I am really glad, though, that Australia is being debated and that we are forced to analyse these issues. By all means, take us to task.

flygirl said...

Sorry I should also mention that since the Howard government is a member of the Coalition of the Willing, it is politically expedient for them to keep Hicks in Gitmo indefinitely. It suits is policies of detention, the new draconian anti-terrorism laws, the stifling of public debate on any issue of social justice or any alternate view of our history (cf. the term "Stolen Generations" as a "black armband view" of our history), its denial that multiculturalism is a fact rather than interpretation of Australia and its presentation of Australia as a great militaristic nation.

Sorry, that was only half rant :-)

Rage said...

Michael and flygirl - thanks for your thoughts. Michael - do you see a wide gap between the UK and Australia? I only have American media and what I have time on the web to read about the UK situation, but how are things there in the aftermath of the tube bombings? Clearly all nations have to work on the relations between majority and minority populations, but I've read enough to say that the UK is in a more unique position than places like the US and France. What re your thoughts?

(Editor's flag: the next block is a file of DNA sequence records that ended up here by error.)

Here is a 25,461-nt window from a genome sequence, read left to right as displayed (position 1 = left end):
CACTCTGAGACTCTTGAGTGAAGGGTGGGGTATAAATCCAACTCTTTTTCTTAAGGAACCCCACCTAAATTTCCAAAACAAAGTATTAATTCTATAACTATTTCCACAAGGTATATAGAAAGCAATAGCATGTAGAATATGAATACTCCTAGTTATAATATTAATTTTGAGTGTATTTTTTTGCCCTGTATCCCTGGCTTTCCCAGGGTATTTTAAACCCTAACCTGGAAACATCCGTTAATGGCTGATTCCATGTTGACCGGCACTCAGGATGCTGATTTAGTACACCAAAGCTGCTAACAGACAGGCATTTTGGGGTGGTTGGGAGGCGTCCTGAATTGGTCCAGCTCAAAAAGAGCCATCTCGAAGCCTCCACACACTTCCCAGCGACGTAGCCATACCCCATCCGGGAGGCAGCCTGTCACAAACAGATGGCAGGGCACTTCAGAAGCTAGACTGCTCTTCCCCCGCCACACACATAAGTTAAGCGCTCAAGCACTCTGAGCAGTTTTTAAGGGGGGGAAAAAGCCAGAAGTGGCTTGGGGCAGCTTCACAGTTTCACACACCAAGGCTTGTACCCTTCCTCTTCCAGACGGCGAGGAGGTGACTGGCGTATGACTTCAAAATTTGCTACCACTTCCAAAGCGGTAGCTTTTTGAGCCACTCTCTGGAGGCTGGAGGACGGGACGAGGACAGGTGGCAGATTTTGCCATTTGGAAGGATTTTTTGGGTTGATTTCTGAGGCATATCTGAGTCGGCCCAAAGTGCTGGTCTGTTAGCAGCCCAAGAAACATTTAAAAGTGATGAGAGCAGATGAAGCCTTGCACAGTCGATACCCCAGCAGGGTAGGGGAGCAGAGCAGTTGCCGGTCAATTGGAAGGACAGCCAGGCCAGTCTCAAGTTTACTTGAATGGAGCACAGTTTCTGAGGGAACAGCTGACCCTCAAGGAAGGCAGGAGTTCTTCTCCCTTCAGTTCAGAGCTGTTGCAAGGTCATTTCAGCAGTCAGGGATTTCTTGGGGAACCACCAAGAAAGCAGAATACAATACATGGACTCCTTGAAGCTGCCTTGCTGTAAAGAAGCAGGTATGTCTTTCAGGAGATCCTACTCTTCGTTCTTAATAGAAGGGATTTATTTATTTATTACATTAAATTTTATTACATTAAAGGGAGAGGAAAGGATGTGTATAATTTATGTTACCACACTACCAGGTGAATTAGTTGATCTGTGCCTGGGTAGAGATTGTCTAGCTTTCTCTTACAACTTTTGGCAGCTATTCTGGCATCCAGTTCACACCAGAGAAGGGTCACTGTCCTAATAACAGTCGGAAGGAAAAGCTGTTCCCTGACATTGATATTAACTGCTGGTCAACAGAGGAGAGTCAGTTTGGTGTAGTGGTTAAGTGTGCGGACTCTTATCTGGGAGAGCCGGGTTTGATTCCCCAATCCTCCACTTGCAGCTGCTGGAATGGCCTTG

flygirl - definitely interesting to continue reading your perspective on this. Especially on the point of Australia and the conduct of its people overseas. That's starkly different from what I've seen of other similar nations, and something that I didn't know about AU. Is that just understood by the population - that when you're not home, you're not protected?

flygirl said...

You know, I don't think it's "understood," as such, that you will not be protected; that was just my expression :-) The embassy will help, but its role tends to be more supportive than proactive. The Foregin Ministry and government as a whole rarely if ever engages foreign govts in attempts to help Australian citizens. In the specific case of Van Ngyuen, it could be argued that since he had been in jail for three years prior to execution, that proceedings for extradition could have begun earlier this year (mind you, I don't think there is a treaty with S'pore on this). The govt was under alot of pressure, which is what entailed the number of pleas but failed - as you would, trying this four weeks out from an execution. So it is distinctly different from many countries in this respect. I have no idea why that is, and as far as we know, it's not related to class and conncetions. If there has been diplomatic pressure exerted in such favour in the past, we're unlikely to hear about it :-)